Your doctor may recommend thoracentesis if you have a pleural effusion. A pleural effusion is the buildup of excess fluid in the pleural space (the space between the lungs and chest wall).
Doctors use thoracentesis to find the cause of a pleural effusion. The procedure also might be done to remove excess fluid from the pleural space and help you breathe easier.
The most common cause of a pleural effusion is heart failure. This is a condition in which the heart can't pump enough blood to the body.
Other causes include lung cancer, tumors, pneumonia, tuberculosis, pulmonary embolism (PULL-mun-ary EM-bo-lizm), and other lung infections. Asbestosis (as-bes-TOE-sis), sarcoidosis (sar-koy-DO-sis), and reactions to some drugs also can lead to a pleural effusion.
Diagnosing a Pleural Effusion
Your doctor will diagnose a pleural effusion based on your medical history, a physical exam, and test results.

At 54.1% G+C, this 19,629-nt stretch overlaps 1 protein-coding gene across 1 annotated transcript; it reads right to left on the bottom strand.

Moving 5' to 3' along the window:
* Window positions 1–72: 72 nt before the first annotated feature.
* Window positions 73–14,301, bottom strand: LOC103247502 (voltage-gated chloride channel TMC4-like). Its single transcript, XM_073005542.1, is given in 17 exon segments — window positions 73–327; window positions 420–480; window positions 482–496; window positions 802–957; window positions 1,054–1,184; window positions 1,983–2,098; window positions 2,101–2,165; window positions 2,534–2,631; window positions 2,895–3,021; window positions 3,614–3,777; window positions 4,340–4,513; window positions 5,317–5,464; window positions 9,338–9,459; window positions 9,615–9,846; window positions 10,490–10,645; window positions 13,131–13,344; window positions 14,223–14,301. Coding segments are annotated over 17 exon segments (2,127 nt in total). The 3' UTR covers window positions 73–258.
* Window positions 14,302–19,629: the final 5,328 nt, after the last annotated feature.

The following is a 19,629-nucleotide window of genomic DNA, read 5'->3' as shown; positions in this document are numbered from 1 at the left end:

Your doctor will ask about your symptoms, such as trouble breathing, coughing, and hiccups. He or she also may ask whether you've ever:
- Had heart disease
- Traveled to places where you may have been exposed to tuberculosis
- Had a job that exposed you to asbestos (a mineral that, in the past, was widely used in many industries)
Your doctor will listen to your breathing with a stethoscope and tap lightly on your chest. If you have a pleural effusion, your breathing may sound muffled. Your doctor also may hear a dull sound when tapping on your chest.
You may have one or more of the following tests to diagnose a pleural effusion.
- Chest x ray. This test creates a picture of the structures inside your chest, such as your heart and lungs. A chest x ray may show air or fluid in the pleural space. The test also may show the cause of the pleural effusion, such as pneumonia or a lung tumor. To get more detailed pictures, the x ray might be done while you're in various positions.
- Ultrasound. This test uses sound waves to create a picture of the structures in your body, such as your lungs. Ultrasound may show the location of fluid in your chest. Sometimes the test is used to find the right place to insert the needle or tube for thoracentesis.
- Chest computed tomography (to-MOG-rah-fee) scan, or chest CT scan. This test creates a computer-generated picture of the lungs that can show pockets of fluid. A chest CT scan may show fluid even if a chest x ray doesn't. A CT scan also may show signs of pneumonia or a tumor.